Accident and Injury Claims

Legal-Hour-Accident-and-Injury-Claims

Our Accident and Injury Claims Legal Hour is hosted by Yasmin Ameer, Senior Associate in our Personal Injury Team.

 
If you require further help regarding accident and injury claims, please phone us on 01279 755777 or contact Yasmin Ameer directly. 

Our Accident and Injury Claims Team will be hosting the Nockolds Legal Hour on the following dates:

Wednesday 6th December 2017 12pm - 1pm 
Wednesday 7th February 2018 12pm - 1pm 
Wednesday 21st March 2018 12pm - 1pm 
Wednesday 2nd May 2018  12pm - 1pm 
Wednesday 13th June 2018  12pm - 1pm 

Our Latest Legal Hour Questions (06.12.17)

Read your previously answered questions here

A member of my family has recently been involved in a serious accident that has resulted in various physical and emotional injuries. They would like to make a claim a personal injury claim but are worried about the cost implications of doing this. What types of funding is available in order to help? 

Personal injury claims can be funded in a number of ways – all of which are designed to prevent the claimant as far as possible from losing money. 

Most Personal Injury claims are funded by a Conditional Fee Arrangement (CFA), which is more commonly known as a “no win no fee” agreement. In their simplest form, these agreements basically mean that you would not be required to pay any legal fees unless you win your case. However, similarly if you are to lose, you may be required to pay your opponents costs. For this reason, we often recommend that you also obtain After The Event Insurance (ATE). This type of insurance will cover you for any costs that you may incur and is normally taken out alongside the CFA.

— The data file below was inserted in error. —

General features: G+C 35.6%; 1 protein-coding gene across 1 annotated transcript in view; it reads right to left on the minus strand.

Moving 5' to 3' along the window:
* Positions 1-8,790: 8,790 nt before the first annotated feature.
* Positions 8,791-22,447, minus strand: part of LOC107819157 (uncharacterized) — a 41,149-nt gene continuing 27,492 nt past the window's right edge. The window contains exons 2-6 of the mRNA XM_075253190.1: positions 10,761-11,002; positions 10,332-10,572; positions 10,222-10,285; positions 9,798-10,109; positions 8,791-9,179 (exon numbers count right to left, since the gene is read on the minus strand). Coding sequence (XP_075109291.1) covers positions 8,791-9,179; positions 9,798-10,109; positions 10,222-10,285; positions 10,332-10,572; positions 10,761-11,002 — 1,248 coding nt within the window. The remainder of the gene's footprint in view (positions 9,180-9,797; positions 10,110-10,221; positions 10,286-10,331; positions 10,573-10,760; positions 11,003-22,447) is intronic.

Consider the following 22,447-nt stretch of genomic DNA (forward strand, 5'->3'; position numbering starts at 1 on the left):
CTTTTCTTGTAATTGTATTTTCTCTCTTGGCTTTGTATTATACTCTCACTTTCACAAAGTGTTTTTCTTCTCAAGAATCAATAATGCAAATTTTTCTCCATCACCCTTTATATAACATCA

It may be that you already have some sort of insurance policy in place already; this is known as Before The Event Insurance (BTE). If this is the case, then generally there is no need to enter into a CFA as the insurance will cover the costs of both sides.

There is also the potential for some cases to be eligible for public funding known as Legal Aid. However this is generally for clinical negligence claims and the case must comply with strict funding criteria. 
It is important that you discuss all potential funding options with your solicitor before a claim is issued - this will ensure that you have a full understanding of what is involved and are aware of any associated risks.  

For more information, please do not hesitate to contact a member of our team. 

Our daughter was born in May 2014. At the time of her birth there were some complications and she had shoulder dystocia. There was an inexperienced midwife in charge and she was late in calling for assistance. At the time of birth our daughter appeared to be distressed and was rushed out of the room and placed in resusitaire. Shortly afterwards we were told that the baby was well and we had nothing to worry about. We brought the baby home and although she seemed lethargic, we were first time parents and didn’t really notice anything different. As she grew older we were concerned about some aspects of her development but again we were told she was a ‘slow learner’. She is now just over 3 and half and she has been diagnosed with a brachial plexus injury and cerebral palsy. We have now been told that it is likely that this injury occurred during her birth. It is now over 3 years since our daughter was born. Is it too late to make a claim? How do we get started?